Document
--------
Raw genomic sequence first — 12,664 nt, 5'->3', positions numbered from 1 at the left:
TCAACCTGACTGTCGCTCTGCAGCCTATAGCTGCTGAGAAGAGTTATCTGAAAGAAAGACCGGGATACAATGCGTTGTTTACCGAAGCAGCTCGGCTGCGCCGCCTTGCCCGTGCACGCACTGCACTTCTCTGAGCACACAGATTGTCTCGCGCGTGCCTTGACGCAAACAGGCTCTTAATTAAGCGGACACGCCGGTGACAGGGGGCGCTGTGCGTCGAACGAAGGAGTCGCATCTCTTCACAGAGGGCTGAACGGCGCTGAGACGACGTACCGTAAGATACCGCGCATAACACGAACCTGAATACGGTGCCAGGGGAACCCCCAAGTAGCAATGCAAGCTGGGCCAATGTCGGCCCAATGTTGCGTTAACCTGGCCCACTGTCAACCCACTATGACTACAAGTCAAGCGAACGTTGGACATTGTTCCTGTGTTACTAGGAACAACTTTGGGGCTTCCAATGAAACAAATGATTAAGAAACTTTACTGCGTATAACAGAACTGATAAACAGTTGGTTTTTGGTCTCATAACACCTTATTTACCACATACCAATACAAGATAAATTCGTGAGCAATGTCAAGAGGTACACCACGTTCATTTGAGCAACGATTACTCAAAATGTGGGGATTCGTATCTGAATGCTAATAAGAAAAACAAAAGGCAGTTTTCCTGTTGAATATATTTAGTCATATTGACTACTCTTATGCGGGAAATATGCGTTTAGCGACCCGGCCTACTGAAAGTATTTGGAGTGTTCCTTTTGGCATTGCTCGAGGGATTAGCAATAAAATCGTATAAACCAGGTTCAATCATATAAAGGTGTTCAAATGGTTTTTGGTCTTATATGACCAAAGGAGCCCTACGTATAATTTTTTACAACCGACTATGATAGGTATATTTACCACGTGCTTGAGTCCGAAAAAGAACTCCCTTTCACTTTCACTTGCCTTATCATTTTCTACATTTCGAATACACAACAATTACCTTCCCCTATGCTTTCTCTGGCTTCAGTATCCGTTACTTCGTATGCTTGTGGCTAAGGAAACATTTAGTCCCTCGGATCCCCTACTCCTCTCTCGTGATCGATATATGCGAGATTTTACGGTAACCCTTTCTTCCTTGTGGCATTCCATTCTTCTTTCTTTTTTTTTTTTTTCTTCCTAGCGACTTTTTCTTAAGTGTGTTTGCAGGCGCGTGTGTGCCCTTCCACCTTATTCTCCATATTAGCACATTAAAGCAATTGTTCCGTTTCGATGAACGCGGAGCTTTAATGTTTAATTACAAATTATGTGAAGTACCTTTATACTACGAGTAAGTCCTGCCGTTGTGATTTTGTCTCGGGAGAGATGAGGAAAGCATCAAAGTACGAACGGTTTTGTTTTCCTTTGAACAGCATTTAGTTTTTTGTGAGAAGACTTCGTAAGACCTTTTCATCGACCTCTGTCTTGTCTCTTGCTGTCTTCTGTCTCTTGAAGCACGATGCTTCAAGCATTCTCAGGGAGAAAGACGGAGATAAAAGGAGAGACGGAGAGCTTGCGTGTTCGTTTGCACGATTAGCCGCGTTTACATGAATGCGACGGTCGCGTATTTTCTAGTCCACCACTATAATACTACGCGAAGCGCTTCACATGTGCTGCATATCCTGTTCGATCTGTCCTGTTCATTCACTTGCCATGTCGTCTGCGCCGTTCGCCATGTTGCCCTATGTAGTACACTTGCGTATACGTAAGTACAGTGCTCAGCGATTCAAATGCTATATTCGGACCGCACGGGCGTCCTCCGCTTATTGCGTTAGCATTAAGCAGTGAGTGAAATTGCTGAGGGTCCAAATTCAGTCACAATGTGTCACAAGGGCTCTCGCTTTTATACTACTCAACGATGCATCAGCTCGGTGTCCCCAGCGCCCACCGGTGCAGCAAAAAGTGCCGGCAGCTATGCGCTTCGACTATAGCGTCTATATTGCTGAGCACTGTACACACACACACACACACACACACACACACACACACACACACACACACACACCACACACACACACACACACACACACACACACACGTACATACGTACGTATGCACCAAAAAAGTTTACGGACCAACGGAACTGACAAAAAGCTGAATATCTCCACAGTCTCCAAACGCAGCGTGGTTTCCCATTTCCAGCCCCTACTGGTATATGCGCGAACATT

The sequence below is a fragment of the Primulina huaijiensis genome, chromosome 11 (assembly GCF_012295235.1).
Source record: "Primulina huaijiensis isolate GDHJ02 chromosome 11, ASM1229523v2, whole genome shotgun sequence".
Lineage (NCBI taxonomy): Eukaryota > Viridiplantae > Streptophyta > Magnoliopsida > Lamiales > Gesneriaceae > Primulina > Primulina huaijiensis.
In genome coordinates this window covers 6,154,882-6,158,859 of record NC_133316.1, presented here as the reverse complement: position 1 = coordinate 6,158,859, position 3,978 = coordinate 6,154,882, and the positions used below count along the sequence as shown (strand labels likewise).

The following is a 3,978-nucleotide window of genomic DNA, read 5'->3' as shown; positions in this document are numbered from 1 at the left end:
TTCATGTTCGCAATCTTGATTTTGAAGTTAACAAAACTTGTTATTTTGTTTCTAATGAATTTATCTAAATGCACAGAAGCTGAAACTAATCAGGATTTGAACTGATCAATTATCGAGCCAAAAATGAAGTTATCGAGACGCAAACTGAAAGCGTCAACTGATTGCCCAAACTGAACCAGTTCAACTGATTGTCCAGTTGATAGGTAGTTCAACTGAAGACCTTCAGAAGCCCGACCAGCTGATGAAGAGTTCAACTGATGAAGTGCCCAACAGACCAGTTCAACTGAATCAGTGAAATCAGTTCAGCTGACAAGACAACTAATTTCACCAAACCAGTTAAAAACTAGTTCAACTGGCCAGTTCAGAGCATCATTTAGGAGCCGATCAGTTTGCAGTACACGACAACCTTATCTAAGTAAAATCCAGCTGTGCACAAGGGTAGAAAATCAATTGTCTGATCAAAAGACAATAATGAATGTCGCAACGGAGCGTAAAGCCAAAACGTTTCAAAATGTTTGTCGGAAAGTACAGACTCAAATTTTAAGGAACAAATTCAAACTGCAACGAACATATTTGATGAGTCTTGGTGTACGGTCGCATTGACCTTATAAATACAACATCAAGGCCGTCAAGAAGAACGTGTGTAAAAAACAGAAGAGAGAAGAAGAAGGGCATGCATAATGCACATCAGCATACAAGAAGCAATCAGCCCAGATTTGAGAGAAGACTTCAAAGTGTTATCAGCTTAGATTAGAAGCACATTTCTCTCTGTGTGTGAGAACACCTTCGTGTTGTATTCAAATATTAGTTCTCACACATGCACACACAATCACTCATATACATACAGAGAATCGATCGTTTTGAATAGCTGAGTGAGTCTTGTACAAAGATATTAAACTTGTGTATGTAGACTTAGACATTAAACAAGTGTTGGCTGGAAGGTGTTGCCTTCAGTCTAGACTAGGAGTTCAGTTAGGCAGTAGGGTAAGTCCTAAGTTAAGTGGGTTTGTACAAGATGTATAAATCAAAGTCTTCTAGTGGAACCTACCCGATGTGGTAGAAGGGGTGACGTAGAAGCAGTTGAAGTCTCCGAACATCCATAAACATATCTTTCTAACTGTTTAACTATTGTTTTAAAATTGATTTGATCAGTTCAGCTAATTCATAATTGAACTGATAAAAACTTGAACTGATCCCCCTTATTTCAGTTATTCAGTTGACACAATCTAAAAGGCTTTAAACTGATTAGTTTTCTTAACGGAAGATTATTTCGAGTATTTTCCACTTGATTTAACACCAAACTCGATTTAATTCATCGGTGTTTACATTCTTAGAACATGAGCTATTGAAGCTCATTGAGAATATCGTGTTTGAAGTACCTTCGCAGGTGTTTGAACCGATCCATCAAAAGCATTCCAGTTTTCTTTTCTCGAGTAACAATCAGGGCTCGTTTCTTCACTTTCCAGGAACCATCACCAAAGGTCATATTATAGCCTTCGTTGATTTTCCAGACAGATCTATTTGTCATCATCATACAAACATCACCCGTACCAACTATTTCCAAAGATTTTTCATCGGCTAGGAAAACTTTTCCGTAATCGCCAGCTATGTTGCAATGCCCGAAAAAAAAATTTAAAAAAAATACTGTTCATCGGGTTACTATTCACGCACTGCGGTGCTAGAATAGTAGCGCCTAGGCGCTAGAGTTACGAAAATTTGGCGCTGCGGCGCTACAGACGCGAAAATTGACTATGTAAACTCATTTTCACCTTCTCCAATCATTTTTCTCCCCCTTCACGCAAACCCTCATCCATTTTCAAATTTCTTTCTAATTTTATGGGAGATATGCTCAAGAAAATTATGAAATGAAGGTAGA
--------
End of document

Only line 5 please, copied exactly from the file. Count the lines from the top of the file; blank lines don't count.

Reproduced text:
Lineage (NCBI taxonomy): Eukaryota > Viridiplantae > Streptophyta > Magnoliopsida > Lamiales > Gesneriaceae > Primulina > Primulina huaijiensis.